Then 11-year-old and current junior and vice president of Chess Club Manus Manu was working on his homework at Leapstart After School when a nearby game of chess caught his attention.
Intrigued, Manu began to watch, marvelling at how quickly the players made their moves. Although he stuck to simply observing other players in the beginning, he slowly learned the rules and began playing chess as well.
“Initially, I kept losing,” Manu said. “And I was fascinated by the people who could keep winning. But then I realized as you lose, you learn. By winning, you don’t learn anything. And I realized there’s no solution to chess. You can always win, you can always lose, [no matter how] good someone is. That’s what fascinated me.”
Similarly, sophomore and Secretary/Treasurer Ojas Karnavat was also first introduced to chess by seeing others play — in his case, Karnavat’s older brother took chess lessons at home while 6-year-old Karnavat observed. He gradually became interested, and joined the lessons.
“Initially, I had a lot of free time, and I played my family members … just playing them, beating them sometimes,” Karnavat said. “Over the years, I’ve realized, it’s really fun to play chess. The thrill of playing the game and the excitement has kept me going.”
Karnavat was also inspired by Viswanathan Anand, who holds the title of Grandmaster, the highest title awarded to world-class chess players. Anand is also a five time world champion, the first Asian to do so.
“Growing up, he was one of the reasons me and many other chess players in India started playing chess,” Karnavat said. “From the state of nothing, he just got Indian chess [players interested].”
Junior and President Saadiq Shaikh had an elementary school friend whose father was a Grandmaster, motivating him and Shaikh to join their school chess club in third grade.
Prior to joining the club, Shaikh knew the rules of chess, but had never engaged in the activity competitively. Now, he practices daily on chess.com, a website where players around the world have the opportunity to play against each other.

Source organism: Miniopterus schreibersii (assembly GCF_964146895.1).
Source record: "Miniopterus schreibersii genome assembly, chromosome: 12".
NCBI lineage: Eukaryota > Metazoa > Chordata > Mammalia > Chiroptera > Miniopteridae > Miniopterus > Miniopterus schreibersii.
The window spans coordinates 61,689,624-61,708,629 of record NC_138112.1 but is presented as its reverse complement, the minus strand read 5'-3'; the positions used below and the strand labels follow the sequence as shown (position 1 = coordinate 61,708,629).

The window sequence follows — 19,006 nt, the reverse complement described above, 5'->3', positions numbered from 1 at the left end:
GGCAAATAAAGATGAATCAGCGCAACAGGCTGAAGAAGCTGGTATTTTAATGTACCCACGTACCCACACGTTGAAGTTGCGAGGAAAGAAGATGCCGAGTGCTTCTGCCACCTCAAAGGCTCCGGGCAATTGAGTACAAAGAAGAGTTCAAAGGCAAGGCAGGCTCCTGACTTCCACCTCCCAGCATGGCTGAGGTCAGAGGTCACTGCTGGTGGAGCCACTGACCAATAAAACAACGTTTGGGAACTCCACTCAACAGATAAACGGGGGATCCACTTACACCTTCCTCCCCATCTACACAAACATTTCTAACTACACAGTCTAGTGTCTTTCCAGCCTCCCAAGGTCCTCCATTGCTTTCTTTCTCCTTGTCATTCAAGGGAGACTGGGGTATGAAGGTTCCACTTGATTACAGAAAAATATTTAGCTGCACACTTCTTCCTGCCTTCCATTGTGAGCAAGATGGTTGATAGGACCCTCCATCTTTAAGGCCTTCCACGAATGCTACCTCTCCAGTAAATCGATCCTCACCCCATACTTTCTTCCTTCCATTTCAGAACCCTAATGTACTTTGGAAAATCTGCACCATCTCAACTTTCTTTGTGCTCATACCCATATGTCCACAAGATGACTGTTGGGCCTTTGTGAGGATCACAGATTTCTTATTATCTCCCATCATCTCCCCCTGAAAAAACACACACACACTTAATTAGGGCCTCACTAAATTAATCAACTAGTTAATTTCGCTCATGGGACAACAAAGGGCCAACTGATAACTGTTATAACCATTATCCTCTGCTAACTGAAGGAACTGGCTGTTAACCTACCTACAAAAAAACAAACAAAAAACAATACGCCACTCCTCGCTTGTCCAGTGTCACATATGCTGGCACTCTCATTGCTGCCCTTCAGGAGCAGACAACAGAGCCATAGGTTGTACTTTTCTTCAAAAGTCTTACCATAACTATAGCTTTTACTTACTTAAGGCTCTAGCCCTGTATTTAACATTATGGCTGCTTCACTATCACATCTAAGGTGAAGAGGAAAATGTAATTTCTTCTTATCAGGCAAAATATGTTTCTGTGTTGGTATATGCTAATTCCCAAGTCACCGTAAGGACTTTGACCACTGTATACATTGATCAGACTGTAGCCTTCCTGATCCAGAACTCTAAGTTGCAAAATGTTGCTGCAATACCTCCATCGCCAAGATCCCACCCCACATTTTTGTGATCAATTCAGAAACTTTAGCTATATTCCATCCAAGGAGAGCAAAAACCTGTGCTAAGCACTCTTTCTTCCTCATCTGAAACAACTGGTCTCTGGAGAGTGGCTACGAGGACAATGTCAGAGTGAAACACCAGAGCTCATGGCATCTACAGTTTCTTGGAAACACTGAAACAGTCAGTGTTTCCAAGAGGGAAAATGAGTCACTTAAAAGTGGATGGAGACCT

“Playing in real life over the board is very different because your opponent is right in front of you, obviously,” Shaikh said. “But online, it’s just more convenient. And I think the online community of chess players has grown a lot more simply because of how convenient it is.”
However, Shaikh says he doesn’t have as much time to play chess as he used to. Because of this, his reasons for playing chess have shifted over time.
“It’s become a lot more of something I do with my friends,” Shaikh said. “A relaxing activity that I do to take my mind off of school. So it’s transformed from a competitive activity to something that’s more fun, something I enjoy doing.”
Karnavat, too, enjoys the social component of chess, which contributed to his decision to first join Chess Club.
“During lunch [when] you’re not doing anything anyways, just play some chess, have fun and just enjoy [it] with [your] friends,” Karnavat said.
Manu strongly values the team element as well, which comes into play when the club goes to tournaments. Although chess is an individual game, the scores of four players are grouped together for a team score, which Manu prefers over competing alone.
“There’s someone [to] encourage you,” Manu said. “When you’re playing alone, you get very sad after a hard loss. You sit for five hours at a board, you lose — it’s very tough. But [in a team], there’s always someone to bring you back up and say, ‘Oh, go win next game.’”